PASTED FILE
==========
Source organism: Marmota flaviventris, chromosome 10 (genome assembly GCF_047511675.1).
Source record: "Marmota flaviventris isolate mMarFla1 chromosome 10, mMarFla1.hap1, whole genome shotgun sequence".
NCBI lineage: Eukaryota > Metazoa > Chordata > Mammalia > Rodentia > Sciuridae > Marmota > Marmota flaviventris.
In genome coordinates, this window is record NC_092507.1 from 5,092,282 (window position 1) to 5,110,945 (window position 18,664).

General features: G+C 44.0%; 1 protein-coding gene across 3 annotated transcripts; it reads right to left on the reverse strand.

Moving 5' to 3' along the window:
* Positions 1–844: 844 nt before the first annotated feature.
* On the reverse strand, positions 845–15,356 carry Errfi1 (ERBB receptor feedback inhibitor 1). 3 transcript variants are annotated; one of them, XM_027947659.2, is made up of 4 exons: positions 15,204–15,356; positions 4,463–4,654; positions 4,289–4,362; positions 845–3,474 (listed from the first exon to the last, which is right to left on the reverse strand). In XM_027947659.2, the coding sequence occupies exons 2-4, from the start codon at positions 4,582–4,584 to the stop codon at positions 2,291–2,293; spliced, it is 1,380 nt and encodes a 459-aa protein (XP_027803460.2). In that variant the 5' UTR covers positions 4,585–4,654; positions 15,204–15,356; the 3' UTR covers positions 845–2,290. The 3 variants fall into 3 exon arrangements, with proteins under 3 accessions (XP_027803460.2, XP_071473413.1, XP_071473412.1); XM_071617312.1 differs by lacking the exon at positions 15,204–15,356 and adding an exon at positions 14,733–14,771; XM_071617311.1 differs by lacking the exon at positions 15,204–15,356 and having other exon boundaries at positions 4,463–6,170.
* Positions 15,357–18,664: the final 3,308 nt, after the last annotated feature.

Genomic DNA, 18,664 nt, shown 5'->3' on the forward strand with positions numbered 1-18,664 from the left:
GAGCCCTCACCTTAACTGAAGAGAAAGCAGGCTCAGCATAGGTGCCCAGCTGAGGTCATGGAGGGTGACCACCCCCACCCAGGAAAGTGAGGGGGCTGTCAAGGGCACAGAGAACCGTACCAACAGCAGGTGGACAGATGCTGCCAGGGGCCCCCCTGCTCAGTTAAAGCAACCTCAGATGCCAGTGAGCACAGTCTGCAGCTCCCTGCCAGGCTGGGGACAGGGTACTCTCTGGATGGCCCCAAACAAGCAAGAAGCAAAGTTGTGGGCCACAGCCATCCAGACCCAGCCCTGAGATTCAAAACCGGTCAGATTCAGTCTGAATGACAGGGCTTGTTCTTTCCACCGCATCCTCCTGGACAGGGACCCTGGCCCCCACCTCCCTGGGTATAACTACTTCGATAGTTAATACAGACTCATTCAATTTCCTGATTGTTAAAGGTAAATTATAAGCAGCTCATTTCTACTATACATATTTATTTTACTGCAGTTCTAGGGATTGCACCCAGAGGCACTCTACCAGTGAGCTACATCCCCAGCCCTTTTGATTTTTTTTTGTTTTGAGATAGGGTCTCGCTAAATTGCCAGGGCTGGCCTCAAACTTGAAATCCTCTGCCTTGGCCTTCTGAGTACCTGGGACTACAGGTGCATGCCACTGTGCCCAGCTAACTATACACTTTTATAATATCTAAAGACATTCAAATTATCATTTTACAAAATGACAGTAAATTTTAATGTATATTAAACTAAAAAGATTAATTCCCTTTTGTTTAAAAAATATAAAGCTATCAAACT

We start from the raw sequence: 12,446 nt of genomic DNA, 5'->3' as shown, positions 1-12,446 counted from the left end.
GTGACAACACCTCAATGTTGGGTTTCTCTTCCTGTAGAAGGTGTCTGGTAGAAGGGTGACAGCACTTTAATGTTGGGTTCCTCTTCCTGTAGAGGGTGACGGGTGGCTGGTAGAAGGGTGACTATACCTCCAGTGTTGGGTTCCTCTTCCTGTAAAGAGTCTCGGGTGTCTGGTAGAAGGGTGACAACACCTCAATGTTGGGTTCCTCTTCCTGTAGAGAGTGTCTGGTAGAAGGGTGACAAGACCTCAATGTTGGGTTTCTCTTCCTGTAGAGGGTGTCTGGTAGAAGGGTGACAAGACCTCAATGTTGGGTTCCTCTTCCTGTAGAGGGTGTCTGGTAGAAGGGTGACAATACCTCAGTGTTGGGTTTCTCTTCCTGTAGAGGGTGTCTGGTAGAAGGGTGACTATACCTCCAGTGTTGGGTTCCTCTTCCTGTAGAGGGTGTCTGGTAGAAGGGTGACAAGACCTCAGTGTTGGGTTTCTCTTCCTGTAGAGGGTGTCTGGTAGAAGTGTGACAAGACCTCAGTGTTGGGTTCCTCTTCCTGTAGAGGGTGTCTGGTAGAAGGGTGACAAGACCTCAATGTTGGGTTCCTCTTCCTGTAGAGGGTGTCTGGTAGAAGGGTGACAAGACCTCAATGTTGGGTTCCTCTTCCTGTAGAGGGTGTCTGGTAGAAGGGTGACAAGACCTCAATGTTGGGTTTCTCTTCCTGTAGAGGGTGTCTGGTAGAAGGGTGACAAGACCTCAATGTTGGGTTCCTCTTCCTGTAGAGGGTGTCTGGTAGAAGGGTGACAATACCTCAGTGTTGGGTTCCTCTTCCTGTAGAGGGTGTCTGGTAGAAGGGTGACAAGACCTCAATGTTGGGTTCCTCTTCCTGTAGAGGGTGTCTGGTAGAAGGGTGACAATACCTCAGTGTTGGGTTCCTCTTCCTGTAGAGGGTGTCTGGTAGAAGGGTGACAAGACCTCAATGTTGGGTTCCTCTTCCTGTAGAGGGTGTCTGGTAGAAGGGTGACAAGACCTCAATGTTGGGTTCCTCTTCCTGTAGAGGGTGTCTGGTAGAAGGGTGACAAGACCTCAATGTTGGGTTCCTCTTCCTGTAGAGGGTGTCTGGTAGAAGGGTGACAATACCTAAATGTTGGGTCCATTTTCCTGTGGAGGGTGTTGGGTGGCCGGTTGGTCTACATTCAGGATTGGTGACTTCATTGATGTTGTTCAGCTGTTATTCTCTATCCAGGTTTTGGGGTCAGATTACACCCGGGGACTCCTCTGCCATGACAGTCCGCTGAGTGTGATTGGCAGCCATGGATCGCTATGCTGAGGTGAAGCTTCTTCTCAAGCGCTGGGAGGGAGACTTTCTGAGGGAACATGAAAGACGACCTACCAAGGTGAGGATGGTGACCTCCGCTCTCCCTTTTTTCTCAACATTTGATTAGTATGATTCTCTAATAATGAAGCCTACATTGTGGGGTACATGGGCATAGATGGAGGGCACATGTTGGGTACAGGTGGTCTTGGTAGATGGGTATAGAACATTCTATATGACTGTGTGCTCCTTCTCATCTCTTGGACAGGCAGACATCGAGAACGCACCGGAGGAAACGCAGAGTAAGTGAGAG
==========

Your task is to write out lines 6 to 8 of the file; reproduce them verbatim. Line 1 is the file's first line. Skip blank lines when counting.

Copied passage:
Moving 5' to 3' along the window:
* Positions 1–844: 844 nt before the first annotated feature.
* On the reverse strand, positions 845–15,356 carry Errfi1 (ERBB receptor feedback inhibitor 1). 3 transcript variants are annotated; one of them, XM_027947659.2, is made up of 4 exons: positions 15,204–15,356; positions 4,463–4,654; positions 4,289–4,362; positions 845–3,474 (listed from the first exon to the last, which is right to left on the reverse strand). In XM_027947659.2, the coding sequence occupies exons 2-4, from the start codon at positions 4,582–4,584 to the stop codon at positions 2,291–2,293; spliced, it is 1,380 nt and encodes a 459-aa protein (XP_027803460.2). In that variant the 5' UTR covers positions 4,585–4,654; positions 15,204–15,356; the 3' UTR covers positions 845–2,290. The 3 variants fall into 3 exon arrangements, with proteins under 3 accessions (XP_027803460.2, XP_071473413.1, XP_071473412.1); XM_071617312.1 differs by lacking the exon at positions 15,204–15,356 and adding an exon at positions 14,733–14,771; XM_071617311.1 differs by lacking the exon at positions 15,204–15,356 and having other exon boundaries at positions 4,463–6,170.